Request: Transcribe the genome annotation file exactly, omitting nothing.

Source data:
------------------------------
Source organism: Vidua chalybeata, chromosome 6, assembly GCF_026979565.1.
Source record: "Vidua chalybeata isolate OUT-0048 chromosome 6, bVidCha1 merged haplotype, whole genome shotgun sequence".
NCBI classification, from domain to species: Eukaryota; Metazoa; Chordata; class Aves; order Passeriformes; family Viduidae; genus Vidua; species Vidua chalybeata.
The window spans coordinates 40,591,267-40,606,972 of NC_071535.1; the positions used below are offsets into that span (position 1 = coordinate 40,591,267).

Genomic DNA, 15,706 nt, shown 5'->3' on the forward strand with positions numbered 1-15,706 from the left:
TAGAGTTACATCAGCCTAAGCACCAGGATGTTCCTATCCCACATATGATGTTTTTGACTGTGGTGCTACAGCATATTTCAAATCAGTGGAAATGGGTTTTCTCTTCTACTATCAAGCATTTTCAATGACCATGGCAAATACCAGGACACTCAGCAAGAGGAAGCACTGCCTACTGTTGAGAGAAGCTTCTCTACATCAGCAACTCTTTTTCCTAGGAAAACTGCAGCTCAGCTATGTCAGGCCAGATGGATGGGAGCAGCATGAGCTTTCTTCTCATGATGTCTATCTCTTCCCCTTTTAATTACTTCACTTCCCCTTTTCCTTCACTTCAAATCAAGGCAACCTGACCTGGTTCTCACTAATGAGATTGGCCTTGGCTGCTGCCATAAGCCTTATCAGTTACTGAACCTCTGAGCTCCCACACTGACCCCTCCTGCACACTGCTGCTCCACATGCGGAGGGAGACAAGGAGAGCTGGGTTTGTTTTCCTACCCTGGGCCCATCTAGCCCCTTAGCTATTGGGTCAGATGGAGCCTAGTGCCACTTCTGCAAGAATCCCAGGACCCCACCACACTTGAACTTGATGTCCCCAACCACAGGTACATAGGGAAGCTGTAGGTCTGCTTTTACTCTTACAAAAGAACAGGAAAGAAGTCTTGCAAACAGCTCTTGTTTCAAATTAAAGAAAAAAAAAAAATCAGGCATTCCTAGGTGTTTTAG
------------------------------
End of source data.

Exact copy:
Source organism: Vidua chalybeata, chromosome 6, assembly GCF_026979565.1.
Source record: "Vidua chalybeata isolate OUT-0048 chromosome 6, bVidCha1 merged haplotype, whole genome shotgun sequence".
NCBI classification, from domain to species: Eukaryota; Metazoa; Chordata; class Aves; order Passeriformes; family Viduidae; genus Vidua; species Vidua chalybeata.
The window spans coordinates 40,591,267-40,606,972 of NC_071535.1; the positions used below are offsets into that span (position 1 = coordinate 40,591,267).

Genomic DNA, 15,706 nt, shown 5'->3' on the forward strand with positions numbered 1-15,706 from the left:
TAGAGTTACATCAGCCTAAGCACCAGGATGTTCCTATCCCACATATGATGTTTTTGACTGTGGTGCTACAGCATATTTCAAATCAGTGGAAATGGGTTTTCTCTTCTACTATCAAGCATTTTCAATGACCATGGCAAATACCAGGACACTCAGCAAGAGGAAGCACTGCCTACTGTTGAGAGAAGCTTCTCTACATCAGCAACTCTTTTTCCTAGGAAAACTGCAGCTCAGCTATGTCAGGCCAGATGGATGGGAGCAGCATGAGCTTTCTTCTCATGATGTCTATCTCTTCCCCTTTTAATTACTTCACTTCCCCTTTTCCTTCACTTCAAATCAAGGCAACCTGACCTGGTTCTCACTAATGAGATTGGCCTTGGCTGCTGCCATAAGCCTTATCAGTTACTGAACCTCTGAGCTCCCACACTGACCCCTCCTGCACACTGCTGCTCCACATGCGGAGGGAGACAAGGAGAGCTGGGTTTGTTTTCCTACCCTGGGCCCATCTAGCCCCTTAGCTATTGGGTCAGATGGAGCCTAGTGCCACTTCTGCAAGAATCCCAGGACCCCACCACACTTGAACTTGATGTCCCCAACCACAGGTACATAGGGAAGCTGTAGGTCTGCTTTTACTCTTACAAAAGAACAGGAAAGAAGTCTTGCAAACAGCTCTTGTTTCAAATTAAAGAAAAAAAAAAAATCAGGCATTCCTAGGTGTTTTAG